9. There are big holes in this position, which I doubt is based on systematic, thorough analysis of all King James quoting in the Book of Mormon. More than 3/4 of the changes aren't related to italics. You don't know that Joseph knew what italics indicated in 1829. He probably knew a few years later.
  10. The best matches Skousen has found, using most of your points as well as quite a few others, and looking at 29 different editions, are three editions from the early 1800s: 1815, 1816, 1823.
  11. This is just a technical designation which for your purposes is irrelevant.
  12. I compare Book of Mormon syntax to pseudo-biblical texts and to Joseph Smith's early writings and to the King James Bible and to the greater textual record. I believe in systematic and thorough investigation of textual data. I don't agree with the approach of various prominent Latter-day Saint scholars who lightly investigate Book of Mormon English and make inaccurate pronouncements. Comparing content-rich phraseology with very simple syntax is weaker evidence for authorship determination, since the production of such phraseology relies on conscious thought to a high degree. For example, "curious workmanship" is a content-rich phrase with very simple syntax. The first attestation in the EEBO Phase 1 database is 1549; its use persisted into the late modern era. The presence of this phrase in the Book of Mormon and two pseudo-biblical texts tells us very little about Book of Mormon authorship. The meaning of curious in this phrase in the Book of Mormon is probably 'elaborate', although it has probably been thought to mean 'odd' or 'strange' through the years.
  13. Syntactic descriptions of lengthy texts provide a lot of hard, quantifiable data. English usage made broad shifts in a number of ways through the decades and centuries. One way it shifted from the early modern period to the late modern period was in personal relative pronoun selection. It is clear from Joseph Smith's early writings that he used these relative pronouns in a modern way, preferring who(m) over that over which. His 1829 dictation strongly preferred which over that and who(m). 24 pseudo-biblical texts that I've looked at don't have this profile. They either have modern profiles or biblical–modern profiles. (The King James Bible strongly prefers that over which over who(m).) The Book of Mormon profile is a less-common early modern profile. The text has a lot of less-common early modern usage in it. Another way English made a macro shift was in verb complementation. Finite verb complementation became less common over time. It is clear that Joseph's own verb complementation pattern was almost entirely infinitival. The Book of Mormon is very heavy in finite complementation, unlike pseudo-biblical texts, and it has nonbiblical complex finite constructions not found in pseudo-biblical texts. Some of these aren't found in the late modern period. The way the Book of Mormon employs the conjunction save also tends to rule out Joseph as the author. It is inaccurate to exclude the 17th century and merely say the 16th century. And it is inaccurate to think the mix of early modern and late modern is 50/50. It is closer to 98/2. It would take a lot of work to get a reliable figure. It doesn't really matter for purposes of authorship determination, however, since the original Book of Mormon text has plenty of nonbiblical archaic syntax and lexis that isn't found in pseudo-biblical texts, which is the determining factor.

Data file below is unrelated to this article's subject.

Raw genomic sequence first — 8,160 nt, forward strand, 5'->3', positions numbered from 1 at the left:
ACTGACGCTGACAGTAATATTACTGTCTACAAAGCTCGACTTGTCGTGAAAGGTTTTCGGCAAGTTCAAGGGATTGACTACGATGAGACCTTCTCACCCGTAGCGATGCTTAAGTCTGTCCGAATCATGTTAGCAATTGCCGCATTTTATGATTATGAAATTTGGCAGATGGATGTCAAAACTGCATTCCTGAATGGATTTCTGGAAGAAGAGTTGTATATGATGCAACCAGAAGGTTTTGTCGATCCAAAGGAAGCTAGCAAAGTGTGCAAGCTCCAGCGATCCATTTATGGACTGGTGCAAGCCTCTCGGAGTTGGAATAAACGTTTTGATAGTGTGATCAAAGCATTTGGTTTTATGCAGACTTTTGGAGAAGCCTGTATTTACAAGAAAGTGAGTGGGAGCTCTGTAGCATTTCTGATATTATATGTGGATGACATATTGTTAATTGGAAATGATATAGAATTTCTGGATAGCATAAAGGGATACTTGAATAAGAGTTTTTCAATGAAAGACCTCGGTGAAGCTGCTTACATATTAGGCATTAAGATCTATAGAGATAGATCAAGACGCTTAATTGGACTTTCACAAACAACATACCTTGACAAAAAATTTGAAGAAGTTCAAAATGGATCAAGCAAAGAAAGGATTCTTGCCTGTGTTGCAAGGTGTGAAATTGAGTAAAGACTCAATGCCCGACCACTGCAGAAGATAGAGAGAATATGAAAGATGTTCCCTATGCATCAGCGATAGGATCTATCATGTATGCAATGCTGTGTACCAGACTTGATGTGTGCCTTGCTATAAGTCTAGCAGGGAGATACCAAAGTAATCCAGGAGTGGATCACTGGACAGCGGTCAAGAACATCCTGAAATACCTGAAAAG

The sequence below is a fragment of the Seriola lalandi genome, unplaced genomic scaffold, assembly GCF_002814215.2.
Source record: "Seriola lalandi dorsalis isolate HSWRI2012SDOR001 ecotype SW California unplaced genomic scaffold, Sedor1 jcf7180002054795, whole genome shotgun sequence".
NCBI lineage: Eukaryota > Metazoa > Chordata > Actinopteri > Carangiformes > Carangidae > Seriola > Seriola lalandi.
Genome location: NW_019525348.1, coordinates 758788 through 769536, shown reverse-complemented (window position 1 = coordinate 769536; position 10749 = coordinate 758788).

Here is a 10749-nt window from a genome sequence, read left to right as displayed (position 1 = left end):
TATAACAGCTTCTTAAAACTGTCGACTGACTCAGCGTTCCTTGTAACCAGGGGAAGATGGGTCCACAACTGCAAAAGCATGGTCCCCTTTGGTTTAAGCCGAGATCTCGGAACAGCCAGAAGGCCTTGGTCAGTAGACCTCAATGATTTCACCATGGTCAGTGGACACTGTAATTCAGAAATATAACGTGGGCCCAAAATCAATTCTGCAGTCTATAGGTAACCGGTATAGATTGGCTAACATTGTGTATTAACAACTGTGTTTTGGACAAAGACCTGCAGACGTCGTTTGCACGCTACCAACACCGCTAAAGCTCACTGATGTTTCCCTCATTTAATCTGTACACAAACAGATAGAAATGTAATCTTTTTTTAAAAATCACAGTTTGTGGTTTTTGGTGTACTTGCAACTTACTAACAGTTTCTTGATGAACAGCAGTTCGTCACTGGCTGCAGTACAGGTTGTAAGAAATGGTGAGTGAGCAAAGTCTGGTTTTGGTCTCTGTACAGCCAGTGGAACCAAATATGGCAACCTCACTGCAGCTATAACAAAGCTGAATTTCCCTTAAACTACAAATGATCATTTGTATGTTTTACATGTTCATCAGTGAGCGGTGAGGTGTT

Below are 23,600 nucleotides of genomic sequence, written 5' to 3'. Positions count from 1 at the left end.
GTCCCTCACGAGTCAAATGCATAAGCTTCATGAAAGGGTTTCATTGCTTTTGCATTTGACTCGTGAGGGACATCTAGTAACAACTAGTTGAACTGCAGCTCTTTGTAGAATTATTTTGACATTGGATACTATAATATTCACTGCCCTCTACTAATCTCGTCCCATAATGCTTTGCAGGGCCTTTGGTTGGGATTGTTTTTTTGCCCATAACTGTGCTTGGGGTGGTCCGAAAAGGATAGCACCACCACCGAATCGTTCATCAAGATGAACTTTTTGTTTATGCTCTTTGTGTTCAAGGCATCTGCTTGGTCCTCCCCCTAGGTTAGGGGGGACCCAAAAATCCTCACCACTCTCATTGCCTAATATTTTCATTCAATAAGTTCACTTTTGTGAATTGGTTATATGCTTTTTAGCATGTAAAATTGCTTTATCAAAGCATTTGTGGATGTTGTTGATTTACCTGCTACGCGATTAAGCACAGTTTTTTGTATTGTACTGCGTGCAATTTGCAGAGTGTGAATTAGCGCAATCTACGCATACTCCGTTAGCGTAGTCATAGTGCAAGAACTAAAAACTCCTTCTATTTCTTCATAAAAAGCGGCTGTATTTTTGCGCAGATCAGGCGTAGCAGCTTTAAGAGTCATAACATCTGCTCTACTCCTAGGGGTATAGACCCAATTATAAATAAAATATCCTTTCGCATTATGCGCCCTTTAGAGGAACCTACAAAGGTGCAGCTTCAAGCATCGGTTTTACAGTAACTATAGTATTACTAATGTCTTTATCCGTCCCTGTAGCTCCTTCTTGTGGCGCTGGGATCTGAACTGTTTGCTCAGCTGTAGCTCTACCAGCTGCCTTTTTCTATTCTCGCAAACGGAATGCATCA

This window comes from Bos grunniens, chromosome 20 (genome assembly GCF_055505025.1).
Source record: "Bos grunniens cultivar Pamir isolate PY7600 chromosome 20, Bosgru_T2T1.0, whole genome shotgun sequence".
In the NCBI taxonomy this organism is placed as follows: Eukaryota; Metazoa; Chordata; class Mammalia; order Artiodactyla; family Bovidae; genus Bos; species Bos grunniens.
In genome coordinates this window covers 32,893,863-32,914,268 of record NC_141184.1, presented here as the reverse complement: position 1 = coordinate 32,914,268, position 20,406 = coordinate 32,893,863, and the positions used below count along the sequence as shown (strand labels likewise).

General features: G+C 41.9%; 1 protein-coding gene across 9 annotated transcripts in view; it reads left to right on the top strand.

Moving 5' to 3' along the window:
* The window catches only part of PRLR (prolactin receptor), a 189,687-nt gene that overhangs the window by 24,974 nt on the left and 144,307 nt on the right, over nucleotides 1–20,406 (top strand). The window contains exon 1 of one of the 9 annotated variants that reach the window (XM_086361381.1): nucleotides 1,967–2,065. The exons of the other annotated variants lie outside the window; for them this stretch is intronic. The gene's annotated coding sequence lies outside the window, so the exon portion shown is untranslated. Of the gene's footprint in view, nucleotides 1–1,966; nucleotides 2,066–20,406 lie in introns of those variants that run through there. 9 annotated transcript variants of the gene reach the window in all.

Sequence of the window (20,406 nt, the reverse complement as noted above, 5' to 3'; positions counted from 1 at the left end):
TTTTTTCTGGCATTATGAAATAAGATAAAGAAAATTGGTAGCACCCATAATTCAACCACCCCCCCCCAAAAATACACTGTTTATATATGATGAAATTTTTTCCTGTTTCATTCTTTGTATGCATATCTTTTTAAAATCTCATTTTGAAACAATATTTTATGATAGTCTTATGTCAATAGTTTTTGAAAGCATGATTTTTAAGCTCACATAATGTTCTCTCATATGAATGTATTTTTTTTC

14. This is surpassed by Skousen, NOL, 2018, which presents 80 possible candidates of archaic lexis in sections 1,3,4,7. Some of these won't stand up to scrutiny, but many will. For example, ECCO's search capability improved at the time NOL went to press in 2018, enabling the researcher to now find a few of the archaic candidates in the 1700s. Syntactic comparisons are more valuable, generally speaking. Thee and thou persistence is basic stuff. What's interesting, for example, is noting that the Book of Mormon has close singular ye ~ thou variation, which can be found in the extrabiblical textual record. I'd say that for authorship determination, syntax is most important, then lexis, then grammar. Everything else is weaker evidence. The part in bold is circular and stipulative in relation to the unique case of the Book of Mormon: Joseph dictated the Book of Mormon so it's his spoken language. Syntactic studies like personal relative pronoun selection and verb complementation patterns are strong evidence for authorship determination. One looks at pseudo-biblical texts, the King James Bible, late modern usage, early modern usage, and Joseph's own tendencies, as found in his early writings (letters and his 1832 history). These comparisons clearly indicate that the Book of Mormon's patterns in these two cases are distinct, that they're not like any of those except for a subset of early modern usage. There is mutual support for this finding in many different syntactic domains and in the archaic lexis, which doesn't show up in pseudo-biblical texts, and even from a lot of the Book of Mormon's interesting grammar, since there's plenty that isn't known to be Joseph's own grammar: things like the Hebrew-like and after complex subordinate clauses, "things which is", most object they usage, a lot of the multiple negation, etc.